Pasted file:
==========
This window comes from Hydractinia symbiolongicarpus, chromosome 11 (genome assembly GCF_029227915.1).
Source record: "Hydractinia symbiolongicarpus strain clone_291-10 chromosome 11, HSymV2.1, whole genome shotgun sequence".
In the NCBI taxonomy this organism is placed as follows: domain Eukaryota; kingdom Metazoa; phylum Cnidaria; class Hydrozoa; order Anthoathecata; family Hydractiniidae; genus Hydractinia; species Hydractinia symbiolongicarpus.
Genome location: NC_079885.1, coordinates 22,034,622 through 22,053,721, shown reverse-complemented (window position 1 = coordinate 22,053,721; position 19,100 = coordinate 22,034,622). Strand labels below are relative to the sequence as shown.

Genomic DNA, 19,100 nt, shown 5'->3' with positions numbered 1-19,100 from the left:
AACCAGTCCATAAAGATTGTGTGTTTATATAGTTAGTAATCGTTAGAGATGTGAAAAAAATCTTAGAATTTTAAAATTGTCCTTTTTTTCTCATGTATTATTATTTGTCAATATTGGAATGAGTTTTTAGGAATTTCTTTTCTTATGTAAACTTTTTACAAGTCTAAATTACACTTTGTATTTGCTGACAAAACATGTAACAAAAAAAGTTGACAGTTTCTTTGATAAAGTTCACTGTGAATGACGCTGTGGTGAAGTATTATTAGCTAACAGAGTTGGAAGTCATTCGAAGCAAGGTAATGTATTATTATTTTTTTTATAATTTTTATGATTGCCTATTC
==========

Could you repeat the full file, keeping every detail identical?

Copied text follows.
This window comes from Hydractinia symbiolongicarpus, chromosome 11 (genome assembly GCF_029227915.1).
Source record: "Hydractinia symbiolongicarpus strain clone_291-10 chromosome 11, HSymV2.1, whole genome shotgun sequence".
In the NCBI taxonomy this organism is placed as follows: domain Eukaryota; kingdom Metazoa; phylum Cnidaria; class Hydrozoa; order Anthoathecata; family Hydractiniidae; genus Hydractinia; species Hydractinia symbiolongicarpus.
Genome location: NC_079885.1, coordinates 22,034,622 through 22,053,721, shown reverse-complemented (window position 1 = coordinate 22,053,721; position 19,100 = coordinate 22,034,622). Strand labels below are relative to the sequence as shown.

Genomic DNA, 19,100 nt, shown 5'->3' with positions numbered 1-19,100 from the left:
AACCAGTCCATAAAGATTGTGTGTTTATATAGTTAGTAATCGTTAGAGATGTGAAAAAAATCTTAGAATTTTAAAATTGTCCTTTTTTTCTCATGTATTATTATTTGTCAATATTGGAATGAGTTTTTAGGAATTTCTTTTCTTATGTAAACTTTTTACAAGTCTAAATTACACTTTGTATTTGCTGACAAAACATGTAACAAAAAAAGTTGACAGTTTCTTTGATAAAGTTCACTGTGAATGACGCTGTGGTGAAGTATTATTAGCTAACAGAGTTGGAAGTCATTCGAAGCAAGGTAATGTATTATTATTTTTTTTATAATTTTTATGATTGCCTATTC